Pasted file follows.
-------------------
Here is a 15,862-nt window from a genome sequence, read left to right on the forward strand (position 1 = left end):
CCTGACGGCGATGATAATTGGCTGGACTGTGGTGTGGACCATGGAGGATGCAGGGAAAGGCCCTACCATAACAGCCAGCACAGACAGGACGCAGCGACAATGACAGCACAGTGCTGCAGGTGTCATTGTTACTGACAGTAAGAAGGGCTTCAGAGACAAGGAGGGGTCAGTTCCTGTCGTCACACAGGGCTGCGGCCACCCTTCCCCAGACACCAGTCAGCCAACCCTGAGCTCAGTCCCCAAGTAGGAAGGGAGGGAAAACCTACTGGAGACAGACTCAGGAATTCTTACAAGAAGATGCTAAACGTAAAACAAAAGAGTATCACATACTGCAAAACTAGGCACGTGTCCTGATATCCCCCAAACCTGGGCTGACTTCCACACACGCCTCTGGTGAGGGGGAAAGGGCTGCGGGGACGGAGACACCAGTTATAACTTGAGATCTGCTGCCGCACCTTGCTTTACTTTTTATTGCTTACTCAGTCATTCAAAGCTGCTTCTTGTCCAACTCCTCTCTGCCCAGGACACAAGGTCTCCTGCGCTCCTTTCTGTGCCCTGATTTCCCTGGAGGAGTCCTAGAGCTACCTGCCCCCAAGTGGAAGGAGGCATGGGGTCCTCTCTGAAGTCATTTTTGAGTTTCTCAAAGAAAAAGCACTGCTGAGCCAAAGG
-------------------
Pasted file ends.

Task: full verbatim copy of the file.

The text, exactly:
Here is a 15,862-nt window from a genome sequence, read left to right on the forward strand (position 1 = left end):
CCTGACGGCGATGATAATTGGCTGGACTGTGGTGTGGACCATGGAGGATGCAGGGAAAGGCCCTACCATAACAGCCAGCACAGACAGGACGCAGCGACAATGACAGCACAGTGCTGCAGGTGTCATTGTTACTGACAGTAAGAAGGGCTTCAGAGACAAGGAGGGGTCAGTTCCTGTCGTCACACAGGGCTGCGGCCACCCTTCCCCAGACACCAGTCAGCCAACCCTGAGCTCAGTCCCCAAGTAGGAAGGGAGGGAAAACCTACTGGAGACAGACTCAGGAATTCTTACAAGAAGATGCTAAACGTAAAACAAAAGAGTATCACATACTGCAAAACTAGGCACGTGTCCTGATATCCCCCAAACCTGGGCTGACTTCCACACACGCCTCTGGTGAGGGGGAAAGGGCTGCGGGGACGGAGACACCAGTTATAACTTGAGATCTGCTGCCGCACCTTGCTTTACTTTTTATTGCTTACTCAGTCATTCAAAGCTGCTTCTTGTCCAACTCCTCTCTGCCCAGGACACAAGGTCTCCTGCGCTCCTTTCTGTGCCCTGATTTCCCTGGAGGAGTCCTAGAGCTACCTGCCCCCAAGTGGAAGGAGGCATGGGGTCCTCTCTGAAGTCATTTTTGAGTTTCTCAAAGAAAAAGCACTGCTGAGCCAAAGG